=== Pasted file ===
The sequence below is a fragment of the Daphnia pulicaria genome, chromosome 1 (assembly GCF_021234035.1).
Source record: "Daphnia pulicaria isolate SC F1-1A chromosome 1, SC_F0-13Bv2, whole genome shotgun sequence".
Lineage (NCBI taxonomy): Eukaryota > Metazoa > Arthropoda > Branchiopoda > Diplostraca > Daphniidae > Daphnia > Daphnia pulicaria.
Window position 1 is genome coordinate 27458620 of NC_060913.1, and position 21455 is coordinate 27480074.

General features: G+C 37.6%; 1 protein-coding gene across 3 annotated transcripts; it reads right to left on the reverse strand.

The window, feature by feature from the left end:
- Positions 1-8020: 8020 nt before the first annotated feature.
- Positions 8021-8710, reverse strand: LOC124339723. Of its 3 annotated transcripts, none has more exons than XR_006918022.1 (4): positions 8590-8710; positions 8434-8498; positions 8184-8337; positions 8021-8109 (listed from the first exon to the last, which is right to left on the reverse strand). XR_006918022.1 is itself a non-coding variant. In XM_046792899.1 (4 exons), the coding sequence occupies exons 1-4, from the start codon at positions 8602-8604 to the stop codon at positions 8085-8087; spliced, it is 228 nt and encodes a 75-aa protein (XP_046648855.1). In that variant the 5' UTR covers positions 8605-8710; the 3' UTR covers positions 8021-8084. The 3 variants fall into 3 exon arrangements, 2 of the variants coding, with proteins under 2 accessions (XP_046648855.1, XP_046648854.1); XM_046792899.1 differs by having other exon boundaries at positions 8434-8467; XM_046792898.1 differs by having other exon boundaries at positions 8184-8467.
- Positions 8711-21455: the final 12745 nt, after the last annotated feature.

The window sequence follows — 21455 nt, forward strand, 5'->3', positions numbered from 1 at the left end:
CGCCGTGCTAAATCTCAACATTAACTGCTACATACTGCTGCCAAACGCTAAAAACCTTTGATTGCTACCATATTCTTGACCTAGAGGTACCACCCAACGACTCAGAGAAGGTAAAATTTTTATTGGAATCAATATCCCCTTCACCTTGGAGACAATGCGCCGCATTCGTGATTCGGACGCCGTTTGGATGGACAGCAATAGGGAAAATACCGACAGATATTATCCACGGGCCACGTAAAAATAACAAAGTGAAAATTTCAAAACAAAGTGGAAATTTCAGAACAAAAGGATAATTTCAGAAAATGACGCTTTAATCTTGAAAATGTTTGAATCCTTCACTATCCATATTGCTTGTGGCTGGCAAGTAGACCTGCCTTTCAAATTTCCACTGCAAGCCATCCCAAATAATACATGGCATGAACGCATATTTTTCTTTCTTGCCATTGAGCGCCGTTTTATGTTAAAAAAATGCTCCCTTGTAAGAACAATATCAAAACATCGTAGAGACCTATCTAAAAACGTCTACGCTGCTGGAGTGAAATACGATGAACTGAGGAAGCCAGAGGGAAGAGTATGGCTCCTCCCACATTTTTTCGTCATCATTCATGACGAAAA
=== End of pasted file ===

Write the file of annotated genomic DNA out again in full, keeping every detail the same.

The sequence below is a fragment of the Daphnia pulicaria genome, chromosome 1 (assembly GCF_021234035.1).
Source record: "Daphnia pulicaria isolate SC F1-1A chromosome 1, SC_F0-13Bv2, whole genome shotgun sequence".
Lineage (NCBI taxonomy): Eukaryota > Metazoa > Arthropoda > Branchiopoda > Diplostraca > Daphniidae > Daphnia > Daphnia pulicaria.
Window position 1 is genome coordinate 27458620 of NC_060913.1, and position 21455 is coordinate 27480074.

General features: G+C 37.6%; 1 protein-coding gene across 3 annotated transcripts; it reads right to left on the reverse strand.

The window, feature by feature from the left end:
- Positions 1-8020: 8020 nt before the first annotated feature.
- Positions 8021-8710, reverse strand: LOC124339723. Of its 3 annotated transcripts, none has more exons than XR_006918022.1 (4): positions 8590-8710; positions 8434-8498; positions 8184-8337; positions 8021-8109 (listed from the first exon to the last, which is right to left on the reverse strand). XR_006918022.1 is itself a non-coding variant. In XM_046792899.1 (4 exons), the coding sequence occupies exons 1-4, from the start codon at positions 8602-8604 to the stop codon at positions 8085-8087; spliced, it is 228 nt and encodes a 75-aa protein (XP_046648855.1). In that variant the 5' UTR covers positions 8605-8710; the 3' UTR covers positions 8021-8084. The 3 variants fall into 3 exon arrangements, 2 of the variants coding, with proteins under 2 accessions (XP_046648855.1, XP_046648854.1); XM_046792899.1 differs by having other exon boundaries at positions 8434-8467; XM_046792898.1 differs by having other exon boundaries at positions 8184-8467.
- Positions 8711-21455: the final 12745 nt, after the last annotated feature.

The window sequence follows — 21455 nt, forward strand, 5'->3', positions numbered from 1 at the left end:
CGCCGTGCTAAATCTCAACATTAACTGCTACATACTGCTGCCAAACGCTAAAAACCTTTGATTGCTACCATATTCTTGACCTAGAGGTACCACCCAACGACTCAGAGAAGGTAAAATTTTTATTGGAATCAATATCCCCTTCACCTTGGAGACAATGCGCCGCATTCGTGATTCGGACGCCGTTTGGATGGACAGCAATAGGGAAAATACCGACAGATATTATCCACGGGCCACGTAAAAATAACAAAGTGAAAATTTCAAAACAAAGTGGAAATTTCAGAACAAAAGGATAATTTCAGAAAATGACGCTTTAATCTTGAAAATGTTTGAATCCTTCACTATCCATATTGCTTGTGGCTGGCAAGTAGACCTGCCTTTCAAATTTCCACTGCAAGCCATCCCAAATAATACATGGCATGAACGCATATTTTTCTTTCTTGCCATTGAGCGCCGTTTTATGTTAAAAAAATGCTCCCTTGTAAGAACAATATCAAAACATCGTAGAGACCTATCTAAAAACGTCTACGCTGCTGGAGTGAAATACGATGAACTGAGGAAGCCAGAGGGAAGAGTATGGCTCCTCCCACATTTTTTCGTCATCATTCATGACGAAAA